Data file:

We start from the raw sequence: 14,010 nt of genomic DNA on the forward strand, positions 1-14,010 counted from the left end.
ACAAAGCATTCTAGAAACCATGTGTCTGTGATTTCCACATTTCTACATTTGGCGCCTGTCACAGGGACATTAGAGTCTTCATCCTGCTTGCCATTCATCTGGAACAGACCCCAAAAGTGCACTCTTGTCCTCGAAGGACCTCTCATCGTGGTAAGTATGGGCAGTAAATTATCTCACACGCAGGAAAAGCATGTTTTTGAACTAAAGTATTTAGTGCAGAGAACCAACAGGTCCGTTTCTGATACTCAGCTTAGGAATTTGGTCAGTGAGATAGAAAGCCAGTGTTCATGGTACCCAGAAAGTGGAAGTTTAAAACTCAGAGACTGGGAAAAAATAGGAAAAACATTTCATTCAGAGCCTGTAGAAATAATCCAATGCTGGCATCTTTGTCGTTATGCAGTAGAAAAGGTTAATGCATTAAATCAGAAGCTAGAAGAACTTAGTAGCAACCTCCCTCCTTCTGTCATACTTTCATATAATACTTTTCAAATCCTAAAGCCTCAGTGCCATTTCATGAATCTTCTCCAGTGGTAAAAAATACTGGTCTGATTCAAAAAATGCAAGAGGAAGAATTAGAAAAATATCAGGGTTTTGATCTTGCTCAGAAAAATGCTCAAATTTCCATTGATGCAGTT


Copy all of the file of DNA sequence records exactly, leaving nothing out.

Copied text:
We start from the raw sequence: 14,010 nt of genomic DNA on the forward strand, positions 1-14,010 counted from the left end.
ACAAAGCATTCTAGAAACCATGTGTCTGTGATTTCCACATTTCTACATTTGGCGCCTGTCACAGGGACATTAGAGTCTTCATCCTGCTTGCCATTCATCTGGAACAGACCCCAAAAGTGCACTCTTGTCCTCGAAGGACCTCTCATCGTGGTAAGTATGGGCAGTAAATTATCTCACACGCAGGAAAAGCATGTTTTTGAACTAAAGTATTTAGTGCAGAGAACCAACAGGTCCGTTTCTGATACTCAGCTTAGGAATTTGGTCAGTGAGATAGAAAGCCAGTGTTCATGGTACCCAGAAAGTGGAAGTTTAAAACTCAGAGACTGGGAAAAAATAGGAAAAACATTTCATTCAGAGCCTGTAGAAATAATCCAATGCTGGCATCTTTGTCGTTATGCAGTAGAAAAGGTTAATGCATTAAATCAGAAGCTAGAAGAACTTAGTAGCAACCTCCCTCCTTCTGTCATACTTTCATATAATACTTTTCAAATCCTAAAGCCTCAGTGCCATTTCATGAATCTTCTCCAGTGGTAAAAAATACTGGTCTGATTCAAAAAATGCAAGAGGAAGAATTAGAAAAATATCAGGGTTTTGATCTTGCTCAGAAAAATGCTCAAATTTCCATTGATGCAGTT